Without intervention programs or access to drugs, the risk of mother-to-child transmission of HIV is approximately 25% to 40%, with more than 33% of transmission attributed to breastfeeding, according to the Associated Press (Joshi, Associated Press, 7/4).

'Massive Relapse'?

Despite the success of Thailand's initiatives in lowering HIV prevalence rates, experts warn that a "massive relapse" could occur if the country does not "recommit itself to fighting the pandemic head on," according to AFP/Yahoo! News.

Adult HIV prevalence has dropped to its lowest level from 2.3% in 1995 -- the "height of the crisis" -- to 1.54% in 2004, and new HIV cases have fallen to 19,000 in 2003 compared with 143,000 in 1991, AFP/Yahoo! News reports.

However, "[g]eneral complacency has set in," Sen. Mechai Viravaidya, co-chair of the Community Program Committee for the AIDS Conference, said, adding, "It reflects very clearly that the effort we have put into public education has weakened."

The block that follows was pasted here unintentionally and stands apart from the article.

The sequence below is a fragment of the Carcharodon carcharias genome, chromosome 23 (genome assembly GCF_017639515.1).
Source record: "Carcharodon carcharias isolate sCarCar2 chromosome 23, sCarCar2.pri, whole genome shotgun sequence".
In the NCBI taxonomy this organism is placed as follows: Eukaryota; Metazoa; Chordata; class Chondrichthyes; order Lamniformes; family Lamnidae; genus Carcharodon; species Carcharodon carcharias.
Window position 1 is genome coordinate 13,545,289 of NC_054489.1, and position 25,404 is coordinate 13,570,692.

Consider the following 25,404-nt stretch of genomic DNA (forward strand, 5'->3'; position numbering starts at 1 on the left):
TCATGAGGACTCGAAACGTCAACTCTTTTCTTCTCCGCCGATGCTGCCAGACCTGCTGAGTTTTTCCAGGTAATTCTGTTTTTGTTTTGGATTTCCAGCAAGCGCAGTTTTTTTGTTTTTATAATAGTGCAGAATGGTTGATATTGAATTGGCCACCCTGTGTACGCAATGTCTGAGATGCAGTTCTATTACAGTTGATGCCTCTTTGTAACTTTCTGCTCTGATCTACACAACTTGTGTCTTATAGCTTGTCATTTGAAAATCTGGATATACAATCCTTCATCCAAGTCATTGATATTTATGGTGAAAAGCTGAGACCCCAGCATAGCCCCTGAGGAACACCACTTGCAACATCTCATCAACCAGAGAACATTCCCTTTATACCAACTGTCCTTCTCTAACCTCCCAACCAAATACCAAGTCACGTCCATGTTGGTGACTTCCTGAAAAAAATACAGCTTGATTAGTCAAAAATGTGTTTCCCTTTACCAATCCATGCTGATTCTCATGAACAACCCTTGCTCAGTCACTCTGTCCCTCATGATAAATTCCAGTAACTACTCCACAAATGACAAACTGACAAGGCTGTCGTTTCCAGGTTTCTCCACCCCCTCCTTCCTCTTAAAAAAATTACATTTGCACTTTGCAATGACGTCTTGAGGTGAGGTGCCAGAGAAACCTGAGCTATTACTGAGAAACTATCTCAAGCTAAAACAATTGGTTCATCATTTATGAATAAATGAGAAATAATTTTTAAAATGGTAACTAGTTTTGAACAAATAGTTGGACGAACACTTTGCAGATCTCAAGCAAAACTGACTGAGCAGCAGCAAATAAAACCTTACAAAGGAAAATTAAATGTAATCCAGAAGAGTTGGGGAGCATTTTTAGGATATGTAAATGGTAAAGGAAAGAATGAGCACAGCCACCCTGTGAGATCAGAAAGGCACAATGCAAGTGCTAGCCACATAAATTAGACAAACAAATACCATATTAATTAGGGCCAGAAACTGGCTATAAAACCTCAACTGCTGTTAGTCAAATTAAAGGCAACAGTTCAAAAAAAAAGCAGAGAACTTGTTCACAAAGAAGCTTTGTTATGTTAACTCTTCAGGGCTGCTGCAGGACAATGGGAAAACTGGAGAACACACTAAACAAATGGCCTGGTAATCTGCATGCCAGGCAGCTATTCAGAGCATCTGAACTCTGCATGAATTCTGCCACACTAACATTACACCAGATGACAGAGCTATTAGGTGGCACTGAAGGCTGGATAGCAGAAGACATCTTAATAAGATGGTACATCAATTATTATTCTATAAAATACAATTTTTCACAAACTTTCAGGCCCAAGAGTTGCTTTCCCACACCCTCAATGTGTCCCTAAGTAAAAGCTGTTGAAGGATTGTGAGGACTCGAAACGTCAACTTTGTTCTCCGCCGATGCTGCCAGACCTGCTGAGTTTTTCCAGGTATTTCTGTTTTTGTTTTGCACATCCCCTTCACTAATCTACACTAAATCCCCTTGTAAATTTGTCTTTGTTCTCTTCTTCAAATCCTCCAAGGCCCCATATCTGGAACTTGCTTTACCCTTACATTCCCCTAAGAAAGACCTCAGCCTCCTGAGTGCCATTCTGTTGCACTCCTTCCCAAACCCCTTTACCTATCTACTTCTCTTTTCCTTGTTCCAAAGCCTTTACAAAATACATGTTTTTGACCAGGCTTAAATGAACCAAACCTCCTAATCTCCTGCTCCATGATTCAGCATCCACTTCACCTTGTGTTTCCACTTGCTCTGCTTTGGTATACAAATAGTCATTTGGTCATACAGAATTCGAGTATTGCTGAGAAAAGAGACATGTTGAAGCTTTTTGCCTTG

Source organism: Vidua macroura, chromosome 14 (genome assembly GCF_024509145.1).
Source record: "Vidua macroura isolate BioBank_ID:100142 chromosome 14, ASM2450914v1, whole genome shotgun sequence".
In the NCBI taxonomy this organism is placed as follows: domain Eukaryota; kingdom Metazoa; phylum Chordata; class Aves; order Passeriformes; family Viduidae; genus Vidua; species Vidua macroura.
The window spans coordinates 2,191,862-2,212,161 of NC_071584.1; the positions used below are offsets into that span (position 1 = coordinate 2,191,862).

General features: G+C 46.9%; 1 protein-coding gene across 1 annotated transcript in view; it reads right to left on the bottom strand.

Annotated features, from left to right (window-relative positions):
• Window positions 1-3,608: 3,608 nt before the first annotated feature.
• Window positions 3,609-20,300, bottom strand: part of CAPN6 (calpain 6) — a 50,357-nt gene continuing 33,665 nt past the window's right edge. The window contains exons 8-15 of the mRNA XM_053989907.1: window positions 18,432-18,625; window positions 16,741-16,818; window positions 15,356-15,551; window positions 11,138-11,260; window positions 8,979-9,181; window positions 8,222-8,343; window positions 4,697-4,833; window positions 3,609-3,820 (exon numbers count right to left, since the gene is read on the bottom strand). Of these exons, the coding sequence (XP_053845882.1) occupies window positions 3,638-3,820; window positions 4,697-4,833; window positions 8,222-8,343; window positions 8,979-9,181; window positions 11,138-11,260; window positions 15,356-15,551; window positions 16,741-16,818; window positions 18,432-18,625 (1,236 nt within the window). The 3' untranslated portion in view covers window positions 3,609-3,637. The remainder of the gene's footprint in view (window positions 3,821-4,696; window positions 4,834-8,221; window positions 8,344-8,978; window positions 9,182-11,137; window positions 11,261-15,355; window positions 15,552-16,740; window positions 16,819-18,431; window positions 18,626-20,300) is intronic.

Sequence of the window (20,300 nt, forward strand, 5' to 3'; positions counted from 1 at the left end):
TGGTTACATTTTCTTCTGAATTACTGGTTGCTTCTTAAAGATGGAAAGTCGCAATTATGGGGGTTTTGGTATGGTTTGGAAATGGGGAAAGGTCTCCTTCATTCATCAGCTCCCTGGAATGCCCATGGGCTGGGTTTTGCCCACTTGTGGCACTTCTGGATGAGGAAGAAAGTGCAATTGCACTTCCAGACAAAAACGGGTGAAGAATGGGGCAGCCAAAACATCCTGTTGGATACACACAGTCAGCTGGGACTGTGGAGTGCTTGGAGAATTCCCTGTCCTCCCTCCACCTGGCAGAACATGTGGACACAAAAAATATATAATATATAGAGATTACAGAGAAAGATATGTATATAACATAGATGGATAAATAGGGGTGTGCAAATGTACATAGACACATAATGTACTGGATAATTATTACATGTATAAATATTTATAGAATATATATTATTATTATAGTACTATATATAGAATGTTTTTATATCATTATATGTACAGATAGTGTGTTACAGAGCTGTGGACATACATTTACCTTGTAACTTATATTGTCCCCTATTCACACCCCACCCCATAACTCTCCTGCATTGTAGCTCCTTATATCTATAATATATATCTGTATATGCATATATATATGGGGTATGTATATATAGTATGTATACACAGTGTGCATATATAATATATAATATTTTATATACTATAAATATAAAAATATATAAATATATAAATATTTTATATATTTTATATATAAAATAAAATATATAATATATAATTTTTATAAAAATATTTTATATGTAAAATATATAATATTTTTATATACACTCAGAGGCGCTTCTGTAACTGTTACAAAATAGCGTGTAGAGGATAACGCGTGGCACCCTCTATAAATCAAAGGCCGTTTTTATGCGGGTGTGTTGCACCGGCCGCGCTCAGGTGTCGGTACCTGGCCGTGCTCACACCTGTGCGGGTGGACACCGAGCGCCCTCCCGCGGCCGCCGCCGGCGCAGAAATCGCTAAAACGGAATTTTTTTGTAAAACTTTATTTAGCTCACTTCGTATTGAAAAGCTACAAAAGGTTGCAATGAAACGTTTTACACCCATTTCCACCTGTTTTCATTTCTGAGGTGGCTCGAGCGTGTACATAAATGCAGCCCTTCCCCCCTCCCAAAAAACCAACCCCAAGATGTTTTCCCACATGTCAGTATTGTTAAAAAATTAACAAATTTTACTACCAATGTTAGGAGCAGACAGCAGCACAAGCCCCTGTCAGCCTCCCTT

Lucita Lazo, East and Southeast Asian program director for the U.N. Development Fund for Women, said, "Thailand has been quite successful in the early stages in licking the problem, but I think success can be your own enemy," adding, "It's time to ring the alarm signals again and ... take more action, particularly promoting the use of condoms" (AFP/Yahoo! News, 7/4).
source: Medical News Today

Thailand Tackles Intolerance Ahead of AIDS Meeting
By Nopporn Wong-Anan